Increased debt loads over time

High levels of consumer debt among older Americans are part of a sobering trend. According to research from the University of Michigan Retirement Research Center, in 1998, 36.94% of Americans age 56-61 carried debt. The mean value of their debt (in 2012 dollars) was $3,634.

Over time debt loads among pre-retiree age Americans are becoming even more unsustainable. Today 42% of Americans age 50-59 have debt, and their average debt burden is $17,623.

Credit card debt carries the most onerous interest rates, but it’s not the only type of debt people carry into retirement. According to research from the Urban Institute, in 2014, 32.2% of adults aged 68-72 carried debt in addition to a mortgage or a credit card, and 18% of Americans age 73-77 still have an auto loan.

Even student loan debt, a debt typically associated with millennials, is causing angst among seniors. According to the debt styles study from the Urban Institute, as of 2014, 2%-4% of adults aged 58 and older carried student loan debt. It’s a small proportion overall, but the burden is growing over time.

According to the Consumer Financial Protection Bureau, in 2004, 600,000 seniors over age 60 carried student loan debt. Today that number is 2.8 million. Back in 2004 Americans over age 60 had $6 billion in outstanding student loan debts. Today they owe $66.7 billion in student loans, more than 10 times what they owed in 2004. Not all that student debt came from seniors dragging their repayments out for 30-40 years. Almost three in four (73%) older student loan debtors carry some debt that benefits a child or grandchild.

Even co-signing student loans puts a retirement at risk. If the borrower cannot repay the loan on their own, then a retiree is on the hook for repayment. A co-signer’s assets that aren’t protected by federal law can be seized to repay a student loan in default. Because of that, Ross says, “We never advise a person to co-sign on a student loan. Never!”

How older Americans can manage debt

High debt loads and an impending retirement can make a reasonable retirement seem like a fairy tale. However, an effective debt strategy and some extra work make it possible to age on your own terms.

Focus on debt first.

Carroll suggests older workers should prioritize eliminating debt before saving for retirement. “Several studies have shown a direct correlation between debt and risk of institutionalization,” he says. Debt inhibits retirees from remodeling or paying for in-home care that could allow them to age in place.

Downsize your lifestyle

As a first step in eliminating debt, seniors should check all their expenses. Some may consider drastic measures like downsizing their home.

Cut off adult children

Even more important, seniors with debt may need to stop supporting adult children.

According to a 2015 Pew Center Research Poll, 61% of all American parents supported an adult child financially in the last 12 months. Nearly one in four (23%) helped their adult children with a recurring financial need.

Wanting to help children is natural, but it can leave seniors financially frail. It may even leave a parent unable to provide for themselves during retirement.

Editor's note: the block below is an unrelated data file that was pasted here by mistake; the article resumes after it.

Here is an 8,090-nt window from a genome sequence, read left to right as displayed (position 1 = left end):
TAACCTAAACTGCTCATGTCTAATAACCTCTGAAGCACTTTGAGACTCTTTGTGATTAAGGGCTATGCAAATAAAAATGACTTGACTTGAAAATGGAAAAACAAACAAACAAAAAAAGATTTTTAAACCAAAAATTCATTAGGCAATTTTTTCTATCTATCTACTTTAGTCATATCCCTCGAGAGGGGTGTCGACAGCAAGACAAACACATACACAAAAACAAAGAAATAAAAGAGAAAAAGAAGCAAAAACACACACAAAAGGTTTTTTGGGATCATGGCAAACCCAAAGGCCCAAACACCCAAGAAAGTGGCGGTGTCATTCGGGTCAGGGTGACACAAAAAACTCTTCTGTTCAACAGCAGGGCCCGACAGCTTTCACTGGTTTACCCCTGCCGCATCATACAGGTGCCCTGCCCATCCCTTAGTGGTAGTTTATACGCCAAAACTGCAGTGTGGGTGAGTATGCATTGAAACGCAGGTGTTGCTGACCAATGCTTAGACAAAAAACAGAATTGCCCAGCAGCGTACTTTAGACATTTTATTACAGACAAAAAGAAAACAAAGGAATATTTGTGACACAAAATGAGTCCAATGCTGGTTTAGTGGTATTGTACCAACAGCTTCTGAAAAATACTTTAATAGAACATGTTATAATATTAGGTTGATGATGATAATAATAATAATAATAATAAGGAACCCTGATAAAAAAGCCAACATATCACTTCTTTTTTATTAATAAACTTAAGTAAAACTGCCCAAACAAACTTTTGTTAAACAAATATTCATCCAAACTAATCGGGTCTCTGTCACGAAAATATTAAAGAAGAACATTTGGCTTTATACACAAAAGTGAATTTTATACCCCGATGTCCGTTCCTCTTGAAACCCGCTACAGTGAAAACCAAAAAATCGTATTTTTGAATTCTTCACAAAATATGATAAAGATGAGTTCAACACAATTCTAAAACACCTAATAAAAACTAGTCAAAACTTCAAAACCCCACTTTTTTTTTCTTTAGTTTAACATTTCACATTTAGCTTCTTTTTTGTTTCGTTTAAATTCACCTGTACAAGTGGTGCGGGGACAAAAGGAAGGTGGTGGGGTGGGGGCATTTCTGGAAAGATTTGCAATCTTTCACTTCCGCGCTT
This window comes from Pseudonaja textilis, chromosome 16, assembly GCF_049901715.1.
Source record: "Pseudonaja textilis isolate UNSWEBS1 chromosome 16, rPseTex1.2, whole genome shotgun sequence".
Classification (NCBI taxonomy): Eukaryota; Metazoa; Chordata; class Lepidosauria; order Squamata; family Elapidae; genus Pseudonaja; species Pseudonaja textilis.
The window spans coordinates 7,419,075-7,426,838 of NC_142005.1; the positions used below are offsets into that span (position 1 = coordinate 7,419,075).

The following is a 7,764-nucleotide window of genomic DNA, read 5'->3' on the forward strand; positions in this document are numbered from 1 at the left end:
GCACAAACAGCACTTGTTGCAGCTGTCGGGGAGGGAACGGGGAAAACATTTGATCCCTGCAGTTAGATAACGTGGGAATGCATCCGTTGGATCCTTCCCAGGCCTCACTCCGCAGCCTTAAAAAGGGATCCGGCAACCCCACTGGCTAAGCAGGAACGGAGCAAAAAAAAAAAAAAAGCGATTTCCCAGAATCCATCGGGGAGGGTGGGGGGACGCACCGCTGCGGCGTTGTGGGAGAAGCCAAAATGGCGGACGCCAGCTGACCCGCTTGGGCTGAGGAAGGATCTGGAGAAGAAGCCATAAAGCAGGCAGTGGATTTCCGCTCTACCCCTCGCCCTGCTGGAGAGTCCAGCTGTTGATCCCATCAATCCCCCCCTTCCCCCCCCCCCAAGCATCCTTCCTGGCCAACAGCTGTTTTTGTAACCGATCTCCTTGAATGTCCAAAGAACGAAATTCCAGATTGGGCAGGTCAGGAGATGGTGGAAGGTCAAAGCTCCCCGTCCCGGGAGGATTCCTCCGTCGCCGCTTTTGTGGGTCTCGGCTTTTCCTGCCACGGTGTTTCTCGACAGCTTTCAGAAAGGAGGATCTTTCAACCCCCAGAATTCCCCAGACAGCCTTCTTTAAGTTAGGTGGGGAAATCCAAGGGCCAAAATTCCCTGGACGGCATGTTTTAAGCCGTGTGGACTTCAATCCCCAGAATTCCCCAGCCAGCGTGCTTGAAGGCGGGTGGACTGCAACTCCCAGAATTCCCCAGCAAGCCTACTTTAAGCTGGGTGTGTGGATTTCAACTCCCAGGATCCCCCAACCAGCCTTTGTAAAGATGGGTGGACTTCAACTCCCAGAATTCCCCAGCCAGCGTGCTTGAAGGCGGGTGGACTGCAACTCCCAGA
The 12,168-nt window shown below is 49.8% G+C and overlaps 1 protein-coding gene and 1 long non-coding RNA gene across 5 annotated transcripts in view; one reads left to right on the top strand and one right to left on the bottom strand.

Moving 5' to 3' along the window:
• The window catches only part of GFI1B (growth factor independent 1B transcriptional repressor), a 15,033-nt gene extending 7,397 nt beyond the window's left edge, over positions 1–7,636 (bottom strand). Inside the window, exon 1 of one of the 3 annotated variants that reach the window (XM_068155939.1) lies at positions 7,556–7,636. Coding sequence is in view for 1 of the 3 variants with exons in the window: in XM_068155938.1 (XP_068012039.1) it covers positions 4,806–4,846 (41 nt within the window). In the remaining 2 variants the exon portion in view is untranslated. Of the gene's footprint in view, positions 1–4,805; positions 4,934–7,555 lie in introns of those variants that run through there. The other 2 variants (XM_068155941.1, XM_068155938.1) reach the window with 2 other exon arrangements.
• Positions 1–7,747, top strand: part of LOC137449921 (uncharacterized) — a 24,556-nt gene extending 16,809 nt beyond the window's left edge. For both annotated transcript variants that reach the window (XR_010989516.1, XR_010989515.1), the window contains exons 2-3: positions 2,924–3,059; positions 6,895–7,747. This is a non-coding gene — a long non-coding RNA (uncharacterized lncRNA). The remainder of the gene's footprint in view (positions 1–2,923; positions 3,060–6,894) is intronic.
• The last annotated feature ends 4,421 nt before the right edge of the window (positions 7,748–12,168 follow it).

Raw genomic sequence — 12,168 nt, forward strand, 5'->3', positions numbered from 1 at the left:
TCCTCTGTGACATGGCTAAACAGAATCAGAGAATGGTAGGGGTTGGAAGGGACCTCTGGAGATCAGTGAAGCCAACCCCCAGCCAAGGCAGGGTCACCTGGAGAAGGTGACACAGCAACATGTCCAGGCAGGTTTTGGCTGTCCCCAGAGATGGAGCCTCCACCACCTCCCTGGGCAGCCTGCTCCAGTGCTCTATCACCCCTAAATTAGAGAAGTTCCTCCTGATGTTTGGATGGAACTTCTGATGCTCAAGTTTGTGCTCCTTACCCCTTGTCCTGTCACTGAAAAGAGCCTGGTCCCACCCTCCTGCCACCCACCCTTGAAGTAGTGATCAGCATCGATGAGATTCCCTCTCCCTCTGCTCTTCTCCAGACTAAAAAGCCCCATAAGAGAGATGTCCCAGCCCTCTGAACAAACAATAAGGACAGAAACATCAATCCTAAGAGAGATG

Work longer

Older workers can also eliminate debt by focusing on the income side of the equation. For many this will mean working a few years longer than average, but the extra work pays off twofold. First, eliminating debt reduces the need for cash during retirement. Second, working longer also allows seniors to delay taking Social Security benefits.

Working until age 67 compared to age 62 makes a meaningful difference in quality of life decades down the road. According to the Social Security Administration, workers who withdraw starting at age 62 received an average of $1,077 per month. Those who waited until age 67 received 27% more, $1,372 per month.

Retirees already receiving Social Security benefits have options, too. Able-bodied retirees can re-enter the workforce. Homeowners can consider renting out a room to a family member to increase income.

Consider every option

If earning more money isn’t realistic, a debt elimination strategy becomes even more important. Ross recommends that retirees should consider every option when facing debt, including bankruptcy. He explains, “A 65-year-old, healthy retiree would be well advised to pay down the high-interest debt now. Alternatively, an 85-year-old retiree facing significant health issues is better off filing bankruptcy or just defaulting on the debt. For the older person, their existing assets are a lifeline, and a good credit score is irrelevant.”

Don’t take on new debt

It’s also important to avoid taking on new debt during retirement. “The only exception,” Ross explains, “[is taking on] debt in the form of home equity for long-term medical care needs, but then only when all other reserves are depleted and the person has explored all forms of government assistance such as Medicaid and veterans benefits.”

Every senior’s financial situation differs, but if you’re facing financial stress before or during retirement, it pays to know your options. Conduct your research and consult with a financial adviser, an elder law attorney, or a credit counselor from the National Foundation for Credit Counseling to choose what is right for your situation.